14 floors up, and in courtroom 21 of the London Courthouse, Karlene Ryan has spent plenty of days, but it’s never been because of anything wrong she’s done.
The London born freelancer has put her sketching talents to use. After being approached by a London Free Press editor in 2003, Ryan started drawing at various trials on behalf of the newspaper.
“I’ve always loved to draw people, so it’s just something that came natural to me,” said Ryan proudly.
Courtroom sketches are authentic because they not only capture a visual of court, but because these drawings give viewers a greater understanding of the emotional mood behind the closed doors. In many ways they are the public’s link to the trial.
Karlene Ryan understands she has a unique job.
“I think basically the public really are interested in seeing… what that image is in within the courtroom,” said Ryan as she explains her role, “so I think there’s only few and far between [artists] who can actually capture likeness and draw”.
Long before cameras were invented, in the 17th century, courtroom sketches were the only way for the public to gain an image from a private trial. Nowadays, the power of pencil and paper have been refined, and these sketches are once again in demand.
“It’s kind of like getting prepared for a race, you have all this adrenaline, and you have to get your product out there very quickly in a very short amount of time,”distinguishes Ryan, “it can be stressful, but exciting at the same time, and also very upsetting when you hear certain testimonies”.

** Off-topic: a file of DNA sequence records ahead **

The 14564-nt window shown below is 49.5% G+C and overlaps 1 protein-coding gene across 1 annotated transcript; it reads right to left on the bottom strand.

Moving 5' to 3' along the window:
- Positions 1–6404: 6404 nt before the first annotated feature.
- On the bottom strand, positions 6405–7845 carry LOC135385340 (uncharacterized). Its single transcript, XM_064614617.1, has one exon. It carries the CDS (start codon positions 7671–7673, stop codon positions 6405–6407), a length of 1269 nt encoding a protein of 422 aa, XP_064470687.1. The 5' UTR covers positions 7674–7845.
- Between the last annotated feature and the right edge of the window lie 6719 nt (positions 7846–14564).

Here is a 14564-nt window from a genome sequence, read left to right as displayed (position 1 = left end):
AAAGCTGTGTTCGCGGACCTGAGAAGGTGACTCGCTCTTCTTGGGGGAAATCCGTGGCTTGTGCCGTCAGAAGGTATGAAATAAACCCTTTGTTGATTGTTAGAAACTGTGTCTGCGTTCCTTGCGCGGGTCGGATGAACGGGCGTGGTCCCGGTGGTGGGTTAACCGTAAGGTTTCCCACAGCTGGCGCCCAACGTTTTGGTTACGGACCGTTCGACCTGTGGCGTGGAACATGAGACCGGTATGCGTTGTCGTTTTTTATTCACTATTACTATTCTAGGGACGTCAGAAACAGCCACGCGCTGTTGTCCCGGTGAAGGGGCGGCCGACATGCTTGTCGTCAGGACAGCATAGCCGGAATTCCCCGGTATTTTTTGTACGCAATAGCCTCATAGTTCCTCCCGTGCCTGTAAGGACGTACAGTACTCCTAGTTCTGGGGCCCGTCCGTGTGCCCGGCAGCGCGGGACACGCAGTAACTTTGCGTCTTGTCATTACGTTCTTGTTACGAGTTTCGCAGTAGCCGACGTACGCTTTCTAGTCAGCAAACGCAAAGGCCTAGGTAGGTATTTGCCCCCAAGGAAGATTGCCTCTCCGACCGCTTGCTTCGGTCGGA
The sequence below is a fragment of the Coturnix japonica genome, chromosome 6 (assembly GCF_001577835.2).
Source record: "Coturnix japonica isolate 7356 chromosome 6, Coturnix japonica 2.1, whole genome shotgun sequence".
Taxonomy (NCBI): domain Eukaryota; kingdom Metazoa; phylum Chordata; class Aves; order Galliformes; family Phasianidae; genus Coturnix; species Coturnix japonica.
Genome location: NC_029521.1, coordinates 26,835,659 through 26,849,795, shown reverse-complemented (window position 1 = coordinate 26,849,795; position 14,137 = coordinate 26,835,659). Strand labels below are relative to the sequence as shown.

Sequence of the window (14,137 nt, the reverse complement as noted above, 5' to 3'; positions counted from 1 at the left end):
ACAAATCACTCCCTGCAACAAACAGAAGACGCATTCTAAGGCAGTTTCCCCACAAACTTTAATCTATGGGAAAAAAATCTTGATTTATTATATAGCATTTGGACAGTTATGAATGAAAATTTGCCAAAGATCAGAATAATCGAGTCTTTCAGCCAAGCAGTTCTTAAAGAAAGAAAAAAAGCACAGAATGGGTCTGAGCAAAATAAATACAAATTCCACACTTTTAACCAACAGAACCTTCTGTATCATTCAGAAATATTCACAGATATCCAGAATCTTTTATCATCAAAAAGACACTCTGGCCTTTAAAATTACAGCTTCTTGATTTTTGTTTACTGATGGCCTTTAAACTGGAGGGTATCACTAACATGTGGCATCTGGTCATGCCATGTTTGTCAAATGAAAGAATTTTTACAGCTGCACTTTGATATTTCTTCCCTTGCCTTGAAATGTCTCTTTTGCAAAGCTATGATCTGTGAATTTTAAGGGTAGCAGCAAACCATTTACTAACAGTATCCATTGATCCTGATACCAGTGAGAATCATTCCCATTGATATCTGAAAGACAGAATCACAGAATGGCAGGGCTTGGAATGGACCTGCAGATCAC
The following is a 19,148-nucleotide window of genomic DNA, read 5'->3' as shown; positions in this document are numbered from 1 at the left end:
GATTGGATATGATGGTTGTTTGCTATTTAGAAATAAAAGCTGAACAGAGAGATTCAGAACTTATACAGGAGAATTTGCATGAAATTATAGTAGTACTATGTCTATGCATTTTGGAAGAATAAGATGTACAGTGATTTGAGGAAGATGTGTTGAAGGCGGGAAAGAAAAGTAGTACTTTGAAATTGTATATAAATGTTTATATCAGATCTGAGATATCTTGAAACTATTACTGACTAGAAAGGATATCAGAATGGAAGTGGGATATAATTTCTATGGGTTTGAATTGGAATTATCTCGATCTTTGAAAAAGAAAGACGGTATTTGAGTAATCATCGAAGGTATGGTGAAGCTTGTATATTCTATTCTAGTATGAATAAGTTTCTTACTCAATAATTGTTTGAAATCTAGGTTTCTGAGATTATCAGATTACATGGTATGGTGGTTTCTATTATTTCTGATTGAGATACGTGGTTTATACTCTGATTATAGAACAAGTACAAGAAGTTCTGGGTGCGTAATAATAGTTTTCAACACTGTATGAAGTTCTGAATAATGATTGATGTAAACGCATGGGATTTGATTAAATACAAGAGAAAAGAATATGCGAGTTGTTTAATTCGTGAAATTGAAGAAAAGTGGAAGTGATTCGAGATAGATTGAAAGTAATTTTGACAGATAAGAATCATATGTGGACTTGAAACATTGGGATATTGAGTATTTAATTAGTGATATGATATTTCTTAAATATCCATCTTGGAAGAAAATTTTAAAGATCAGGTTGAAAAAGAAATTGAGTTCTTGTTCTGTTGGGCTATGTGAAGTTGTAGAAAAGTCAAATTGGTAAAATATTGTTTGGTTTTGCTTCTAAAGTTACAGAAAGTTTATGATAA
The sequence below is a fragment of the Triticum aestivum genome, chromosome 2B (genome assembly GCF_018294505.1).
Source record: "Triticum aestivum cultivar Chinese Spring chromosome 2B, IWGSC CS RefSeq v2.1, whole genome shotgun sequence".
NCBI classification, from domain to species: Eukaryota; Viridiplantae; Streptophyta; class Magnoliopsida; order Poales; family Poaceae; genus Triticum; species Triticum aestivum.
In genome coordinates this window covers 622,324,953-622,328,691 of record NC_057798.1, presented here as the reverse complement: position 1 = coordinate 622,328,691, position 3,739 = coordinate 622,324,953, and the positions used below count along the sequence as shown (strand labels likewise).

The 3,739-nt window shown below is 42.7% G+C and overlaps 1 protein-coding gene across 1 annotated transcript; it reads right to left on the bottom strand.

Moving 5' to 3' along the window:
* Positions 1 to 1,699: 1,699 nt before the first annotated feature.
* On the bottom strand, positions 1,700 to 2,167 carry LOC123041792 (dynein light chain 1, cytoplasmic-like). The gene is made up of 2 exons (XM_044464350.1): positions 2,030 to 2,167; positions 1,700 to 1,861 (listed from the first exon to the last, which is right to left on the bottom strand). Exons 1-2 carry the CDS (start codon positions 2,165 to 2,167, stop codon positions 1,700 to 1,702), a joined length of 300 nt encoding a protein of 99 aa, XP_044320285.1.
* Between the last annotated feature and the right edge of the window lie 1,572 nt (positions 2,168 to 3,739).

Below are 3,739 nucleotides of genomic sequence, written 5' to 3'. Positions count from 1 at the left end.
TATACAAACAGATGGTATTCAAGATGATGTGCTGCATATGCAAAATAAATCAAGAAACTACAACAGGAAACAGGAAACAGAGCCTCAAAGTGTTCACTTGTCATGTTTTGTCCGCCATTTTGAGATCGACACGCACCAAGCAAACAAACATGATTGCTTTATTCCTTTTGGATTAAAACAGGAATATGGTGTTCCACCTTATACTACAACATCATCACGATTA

With the results of Jian Ghomeshi’s trials set to be unveiled soon, sketches from court will resurface across multimedia, and many of these sketches will have Ryan’s signature on them.
It’s safe to say that her diploma from the Ontario College of Art and Design has served her well. She has done work for all major media outlets.
Karlene Ryan spent a week in Toronto covering the Ghomeshi trials for Global News, and had many other contract offers while she was there. It didn’t help that the Tim Bosma trials were taking place at the same time in Hamilton.
Ryan recalls her week covering Ghomeshi as one of the most exhausting she’s had to endure.
“Basically, you would have to line up at 6 in the morning just to get your place there. As media there are only a few spots available, so if you have not secured your spot than you’re not getting in,” said Ryan.
With such weighted emotions on the stand, it can be challenging to not let be deeply affected even as a spectator at a trial. Ryan sat through all testimonies against Ghomeshi and this wasn’t the first time she has heard witnesses open up about their deep life wounds.
In fact, it was in the London where Ryan inked sketches for the Bandito and Victoria Stafford trials.
“It’s very difficult to go to sleep at night, especially given that I’m a visual person, as well, so, certain image, forensic photos race through my mind,” said Ryan passionately, “but I do remind myself that I’m there to provide the public with an image of what happened in the courtroom, something they would not otherwise have seen”.
Another day at court, another day listening to witnesses, and another day drawing sketches all makes for the life of a courtroom sketch artist. Until the next court case she works at, Karlene Ryan will continue her work as freelance artist in many other areas, like drawing murals.
Ryan is as eager as anyone to get back to her seat in the courtroom.
“I happen to be walking out of the courtroom and Jian Ghomeshi is directly in front of me with his lawyer, and it was just chaos. Cameras coming at you, just insane, a lot of pressure, but you just do your job and that’s basically it”.